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Emotion Big Part Of Michael Dogbe's Cardinals Equation

Rookie defensive lineman grateful for chance at NFL life

Rookie defensive lineman Michael Dogbe takes part in a drill during OTAs.
Rookie defensive lineman Michael Dogbe takes part in a drill during OTAs.

The draft was nearing its end in the seventh round when General Manager Steve Keim made the call to the 10th of 11 picks to let him know he was going to be a Cardinal.

Michael Dogbe, a defensive lineman from Temple, could barely get any words out in response. The tears and emotion were quickly apparent, even through the phone line.

"I don't know if I've heard a player more emotional," Keim said afterward. "It kind of makes you sit back for a second and it reminds guys like myself and Kliff (Kingsbury) and Michael Bidwill … (that) regardless of whether you are the first pick or you're a seventh-round pick, this is what it's all about, making a kid's dream."

Weeks later, deep into the Cardinals' offseason work, Dogbe acknowledged all the normal reasons why the tears flowed. The hard work he had put in. Overcoming injuries. The joy of going to the NFL.

But for Dogbe, it was also about not losing what had become such a big part of his identity.

"I love the sport," Dogbe said. "I'm very passionate about it. I've been playing since the fifth grade. I take it seriously. I've devoted my whole life to it. It's part of my lifestyle, being a football player. It's kind of scary, after college, are you going to make it? Are you not? I don't want to stop playing this game, so when I got that call … all I needed was a chance."

Emotions on draft day aren't unique. From the Cardinals, it was difficult for 2013 third-round pick Tyrann Mathieu to hold it together on his conference call after he was chosen, given the circumstances it took for him to get to the NFL. Running back LaRod Stephens-Howling also had to talk through his tears after he was taken in the seventh round in 2009.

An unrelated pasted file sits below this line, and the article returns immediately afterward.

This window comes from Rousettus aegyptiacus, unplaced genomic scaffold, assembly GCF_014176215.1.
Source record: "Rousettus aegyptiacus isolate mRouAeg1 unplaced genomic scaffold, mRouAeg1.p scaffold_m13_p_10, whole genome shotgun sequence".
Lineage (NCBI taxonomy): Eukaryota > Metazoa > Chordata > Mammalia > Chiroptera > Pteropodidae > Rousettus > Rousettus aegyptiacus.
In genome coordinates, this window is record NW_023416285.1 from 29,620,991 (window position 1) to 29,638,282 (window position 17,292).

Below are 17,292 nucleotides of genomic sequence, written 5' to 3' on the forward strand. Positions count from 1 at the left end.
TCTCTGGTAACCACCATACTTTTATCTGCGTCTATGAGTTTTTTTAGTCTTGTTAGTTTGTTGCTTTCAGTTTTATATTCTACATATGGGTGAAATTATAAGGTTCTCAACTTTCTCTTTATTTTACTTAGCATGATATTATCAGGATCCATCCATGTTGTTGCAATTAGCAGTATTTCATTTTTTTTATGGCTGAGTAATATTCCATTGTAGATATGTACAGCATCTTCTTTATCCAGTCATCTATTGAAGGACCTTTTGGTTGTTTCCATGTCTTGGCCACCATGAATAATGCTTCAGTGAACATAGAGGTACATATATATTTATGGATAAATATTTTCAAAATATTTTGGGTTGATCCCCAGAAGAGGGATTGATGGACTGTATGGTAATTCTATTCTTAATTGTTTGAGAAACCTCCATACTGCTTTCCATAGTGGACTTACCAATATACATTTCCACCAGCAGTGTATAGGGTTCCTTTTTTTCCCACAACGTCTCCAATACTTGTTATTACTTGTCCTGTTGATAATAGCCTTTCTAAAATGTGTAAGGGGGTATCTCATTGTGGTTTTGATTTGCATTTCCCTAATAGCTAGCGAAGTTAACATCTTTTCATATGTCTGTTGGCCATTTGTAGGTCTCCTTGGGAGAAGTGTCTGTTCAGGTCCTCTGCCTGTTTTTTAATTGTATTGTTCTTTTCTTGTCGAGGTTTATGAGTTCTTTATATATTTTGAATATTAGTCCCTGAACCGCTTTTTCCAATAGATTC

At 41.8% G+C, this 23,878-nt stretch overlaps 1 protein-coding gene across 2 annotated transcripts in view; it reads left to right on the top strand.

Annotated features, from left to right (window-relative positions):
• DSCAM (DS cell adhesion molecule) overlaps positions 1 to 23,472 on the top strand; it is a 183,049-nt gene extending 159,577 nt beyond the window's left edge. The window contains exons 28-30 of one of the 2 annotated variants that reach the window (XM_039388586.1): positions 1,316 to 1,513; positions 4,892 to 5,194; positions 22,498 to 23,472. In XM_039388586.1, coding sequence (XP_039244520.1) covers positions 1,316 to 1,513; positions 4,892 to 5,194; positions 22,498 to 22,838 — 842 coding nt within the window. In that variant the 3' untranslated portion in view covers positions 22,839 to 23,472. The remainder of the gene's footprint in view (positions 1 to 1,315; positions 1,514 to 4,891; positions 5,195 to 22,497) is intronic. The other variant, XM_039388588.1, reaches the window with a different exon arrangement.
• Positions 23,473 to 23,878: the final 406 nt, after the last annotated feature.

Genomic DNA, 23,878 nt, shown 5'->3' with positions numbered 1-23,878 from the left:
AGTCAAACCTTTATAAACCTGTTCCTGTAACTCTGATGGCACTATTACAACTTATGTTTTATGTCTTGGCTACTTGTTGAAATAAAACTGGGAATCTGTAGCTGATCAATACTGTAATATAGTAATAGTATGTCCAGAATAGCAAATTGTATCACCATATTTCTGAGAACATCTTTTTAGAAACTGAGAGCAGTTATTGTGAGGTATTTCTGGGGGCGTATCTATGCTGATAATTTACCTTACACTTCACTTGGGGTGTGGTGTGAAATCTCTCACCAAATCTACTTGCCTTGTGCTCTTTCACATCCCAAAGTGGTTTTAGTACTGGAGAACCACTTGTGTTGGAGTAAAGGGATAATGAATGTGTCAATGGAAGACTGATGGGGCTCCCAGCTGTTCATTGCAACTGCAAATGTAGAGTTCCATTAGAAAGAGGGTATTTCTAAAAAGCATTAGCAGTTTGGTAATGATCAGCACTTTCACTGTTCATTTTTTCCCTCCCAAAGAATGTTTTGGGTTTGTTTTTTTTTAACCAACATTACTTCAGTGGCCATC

Dogbe led the Owls' defensive line with seven sacks, three forced fumbles and 12½ tackles for loss as a senior. But he was not invited to the Scouting combine, and had quad and MCL injuries as a junior, preventing him from building up many career stats.

Still, the NFL was really the only goal of the 6-foot-3, 284-pounder.

"I just knew in the back of my head that's where I was meant to be," Dogbe said.

The Cardinals are still seeking defensive line depth. The major question mark around Robert Nkemdiche, both because he is coming off an ACL tear and now with news of an arrest for speeding, means the Cards need to find players behind veterans Corey Peters, Darius Philon, Rodney Gunter and third-round pick Zach Allen.

There is work to do. Although Dogbe believes his role would be similar to what he did at Temple, the techniques he must learn – and the speed of the game, even in the interior line – still leave him with strides to make before he could find his way into the rotation.

"Whether I do something right or wrong, I just want to give it my all so I can look back and say I did everything I could," Dogbe said.

And if Dogbe were to make the final 53-man roster? He admitted the emotion would hit him all over again.

"It's refreshing to draft a young man who is so appreciative," Keim said.